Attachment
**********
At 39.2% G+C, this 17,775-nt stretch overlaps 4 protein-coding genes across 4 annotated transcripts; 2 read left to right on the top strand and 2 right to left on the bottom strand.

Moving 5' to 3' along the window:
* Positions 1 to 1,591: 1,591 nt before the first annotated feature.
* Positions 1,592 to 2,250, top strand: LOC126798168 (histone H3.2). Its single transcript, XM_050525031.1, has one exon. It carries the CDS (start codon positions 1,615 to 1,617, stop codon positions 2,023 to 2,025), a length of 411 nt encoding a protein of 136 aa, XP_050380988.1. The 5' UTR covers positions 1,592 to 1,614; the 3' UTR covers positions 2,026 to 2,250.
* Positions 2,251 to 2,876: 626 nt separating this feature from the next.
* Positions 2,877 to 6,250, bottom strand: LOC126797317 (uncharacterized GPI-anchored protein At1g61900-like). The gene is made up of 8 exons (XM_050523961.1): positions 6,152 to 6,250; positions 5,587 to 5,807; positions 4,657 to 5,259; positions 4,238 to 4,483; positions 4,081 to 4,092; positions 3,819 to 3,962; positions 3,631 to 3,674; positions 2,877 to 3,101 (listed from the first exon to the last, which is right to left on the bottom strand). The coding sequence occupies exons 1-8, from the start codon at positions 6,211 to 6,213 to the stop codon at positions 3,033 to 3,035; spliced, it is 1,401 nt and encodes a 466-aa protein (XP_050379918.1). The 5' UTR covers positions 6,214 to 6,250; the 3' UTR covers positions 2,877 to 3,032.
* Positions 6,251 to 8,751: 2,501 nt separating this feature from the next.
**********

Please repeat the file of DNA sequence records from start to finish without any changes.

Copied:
At 39.2% G+C, this 17,775-nt stretch overlaps 4 protein-coding genes across 4 annotated transcripts; 2 read left to right on the top strand and 2 right to left on the bottom strand.

Moving 5' to 3' along the window:
* Positions 1 to 1,591: 1,591 nt before the first annotated feature.
* Positions 1,592 to 2,250, top strand: LOC126798168 (histone H3.2). Its single transcript, XM_050525031.1, has one exon. It carries the CDS (start codon positions 1,615 to 1,617, stop codon positions 2,023 to 2,025), a length of 411 nt encoding a protein of 136 aa, XP_050380988.1. The 5' UTR covers positions 1,592 to 1,614; the 3' UTR covers positions 2,026 to 2,250.
* Positions 2,251 to 2,876: 626 nt separating this feature from the next.
* Positions 2,877 to 6,250, bottom strand: LOC126797317 (uncharacterized GPI-anchored protein At1g61900-like). The gene is made up of 8 exons (XM_050523961.1): positions 6,152 to 6,250; positions 5,587 to 5,807; positions 4,657 to 5,259; positions 4,238 to 4,483; positions 4,081 to 4,092; positions 3,819 to 3,962; positions 3,631 to 3,674; positions 2,877 to 3,101 (listed from the first exon to the last, which is right to left on the bottom strand). The coding sequence occupies exons 1-8, from the start codon at positions 6,211 to 6,213 to the stop codon at positions 3,033 to 3,035; spliced, it is 1,401 nt and encodes a 466-aa protein (XP_050379918.1). The 5' UTR covers positions 6,214 to 6,250; the 3' UTR covers positions 2,877 to 3,032.
* Positions 6,251 to 8,751: 2,501 nt separating this feature from the next.